Inspired by a vision, leading with integrity
There has been much debate over the years about what makes a good leader. If you ask people who comes into their head when they think of a good leader you will get the normal suspects, Prime Ministers, well known social reformers, even entrepreneurs. But what makes a good leader?
At NCVO we have been running a subsidised leadership programme, supported by Barclays, for a number of years. This week we invited our alumni from the past five years to join us for the day. The aim of the event was to inspire leaders in our sector and to help them carry on their leadership journey - the theme was "Leading in Difficult Times".
We invited Emma-Jane Cross, CEO of Beatbullying, as a our keynote speaker and Helen Hodson, Chair of Rural Needs Initiaitve, as a past participant to give her views on the course and how it helped her in her leadership journey.
The theme that I recognised coming through from the discussions, speakers and feedback was the importance of values, integrity and ultimately, people in leading successfully. To be a leader you need followers - after all you might manage systems but you lead people. The ability to lead depends a lot on how you interact with people in your team, those above you, those in partner organisations, the media, funders, commissioners etc.
Sir Bob Kerslake, who replaced Sir Gus O'Donnell as head of the civil service two years ago, once said that the most important trait of leadership is self-awareness and building a strong team:
"The most important trait of leadership is being self-aware, and recognising what your own strengths and weaknesses are. You can't necessarily alter them, but you can build up a team around you that can compensate for your weaknesses and complement your strengths."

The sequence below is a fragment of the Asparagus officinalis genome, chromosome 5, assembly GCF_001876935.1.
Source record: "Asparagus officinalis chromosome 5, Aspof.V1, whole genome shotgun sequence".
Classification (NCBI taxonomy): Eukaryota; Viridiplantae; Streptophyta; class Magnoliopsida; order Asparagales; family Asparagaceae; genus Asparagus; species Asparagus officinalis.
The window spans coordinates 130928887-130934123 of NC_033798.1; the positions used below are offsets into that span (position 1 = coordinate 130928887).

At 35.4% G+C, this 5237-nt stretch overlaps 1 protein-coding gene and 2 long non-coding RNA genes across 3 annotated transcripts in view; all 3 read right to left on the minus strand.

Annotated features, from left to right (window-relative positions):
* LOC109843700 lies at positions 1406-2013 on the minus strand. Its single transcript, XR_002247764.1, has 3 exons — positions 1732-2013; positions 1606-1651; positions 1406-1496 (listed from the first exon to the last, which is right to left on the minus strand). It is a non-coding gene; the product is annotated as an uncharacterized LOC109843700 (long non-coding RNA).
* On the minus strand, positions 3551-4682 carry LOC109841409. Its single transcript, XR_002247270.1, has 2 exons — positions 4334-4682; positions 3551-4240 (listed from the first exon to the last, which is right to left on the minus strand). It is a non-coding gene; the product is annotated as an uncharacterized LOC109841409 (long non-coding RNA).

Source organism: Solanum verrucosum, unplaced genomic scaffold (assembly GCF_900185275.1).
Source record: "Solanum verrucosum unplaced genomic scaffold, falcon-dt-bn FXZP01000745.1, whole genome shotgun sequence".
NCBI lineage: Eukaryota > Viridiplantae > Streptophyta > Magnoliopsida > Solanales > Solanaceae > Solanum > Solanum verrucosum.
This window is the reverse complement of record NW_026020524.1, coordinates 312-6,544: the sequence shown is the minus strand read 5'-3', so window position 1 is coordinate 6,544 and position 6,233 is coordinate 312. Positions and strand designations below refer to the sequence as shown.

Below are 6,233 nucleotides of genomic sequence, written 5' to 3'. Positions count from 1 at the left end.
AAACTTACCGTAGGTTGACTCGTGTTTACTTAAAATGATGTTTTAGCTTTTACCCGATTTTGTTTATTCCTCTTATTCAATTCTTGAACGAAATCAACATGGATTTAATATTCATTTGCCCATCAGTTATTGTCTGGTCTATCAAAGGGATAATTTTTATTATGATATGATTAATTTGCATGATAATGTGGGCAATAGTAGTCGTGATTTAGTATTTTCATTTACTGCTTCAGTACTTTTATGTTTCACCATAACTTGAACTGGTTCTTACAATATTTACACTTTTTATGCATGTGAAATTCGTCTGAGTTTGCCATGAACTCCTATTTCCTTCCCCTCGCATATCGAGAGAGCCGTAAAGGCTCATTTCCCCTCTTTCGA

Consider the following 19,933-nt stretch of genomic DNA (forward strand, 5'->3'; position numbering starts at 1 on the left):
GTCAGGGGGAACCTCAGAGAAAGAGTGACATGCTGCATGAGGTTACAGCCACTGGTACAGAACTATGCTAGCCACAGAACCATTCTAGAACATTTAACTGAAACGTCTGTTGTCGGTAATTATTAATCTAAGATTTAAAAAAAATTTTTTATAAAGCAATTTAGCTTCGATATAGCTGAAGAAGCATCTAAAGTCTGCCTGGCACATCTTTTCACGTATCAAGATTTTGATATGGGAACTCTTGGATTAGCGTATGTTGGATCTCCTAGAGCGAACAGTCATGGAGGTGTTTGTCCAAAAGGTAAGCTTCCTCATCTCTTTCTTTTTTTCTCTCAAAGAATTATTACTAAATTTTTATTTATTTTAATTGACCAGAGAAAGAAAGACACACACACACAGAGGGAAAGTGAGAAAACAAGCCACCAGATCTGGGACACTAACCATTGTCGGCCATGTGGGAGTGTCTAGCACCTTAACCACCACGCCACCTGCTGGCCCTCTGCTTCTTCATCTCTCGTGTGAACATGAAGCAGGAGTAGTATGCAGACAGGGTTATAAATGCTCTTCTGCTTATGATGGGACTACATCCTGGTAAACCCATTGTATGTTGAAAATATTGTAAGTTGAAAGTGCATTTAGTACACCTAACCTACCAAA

Lessons on leadership
There are a few lessons that I took from the leadership alumni event and Sir Bob's quote. The most important one, as I see it, is the need for leaders to constantly develop. To understand that the journey is never finished. To do this, leaders need to really understand themselves. This means almost constant reflection on how they act, how they are seen, communicate, what they achieve and how they achieve it. This allows identification of, as Sir Bob says, their strengths and weaknesses.
For example, I know that I am not the most creative person in the world but I really value creativity in others because I recognise my weakness. Knowing that about myself means that I am always on the lookout for more creative people to bounce ideas off. Katherine-William Powlett, who leads on Innovation for NCVO, is a prime example. Katherine sees things in a completely new way, she takes nothing as certain and inspires a new approach which I find fascinating and it really makes me step outside of my little structured mind with my lists and bullet points.
A high level of self-awareness allows you to recognise and remove barriers to successful leadership. One way to address barriers is to fill your team with people with a diverse range of skills and expertise. A leader might not see change coming, they are not omnipotent. However, build up a strong team and you have flexibility. If you do not see change coming then your team will and they are more likely to have the skills to deal with it. I think that the key to this is to have a strategic approach, to understand what you need in a team and to take time to recognise and value people's contributions and skills.
As a sector, we also need to be building leadership skills early in people's careers and we need to truly value those skills. Emma-Jane spoke at the alumni session about the brain drain from the third sector as the cuts hit. We lost many fantastic and inspiring leaders and there were few arenas that enabled that wisdom to be captured and shared so it was lost, possibly forever.
If we want to effect social change we need to have strong leaders - let us not take our leadership skills or our leaders for granted. As Richard Doughty, who chairs the Leadership 20:20 Commission, said at the launch of Commission's recommendations on inspiring leadership in the sector, said:
“Ensuring our sector has sustainable and resilient leadership is a challenge to every CEO, Chair and Board - but also a shared responsibility for our sector’s partners, funders and Government. Developing new opportunities and supporting our emerging leaders is a challenge that should focus the mind of everyone who benefits from the contribution civil society makes.”
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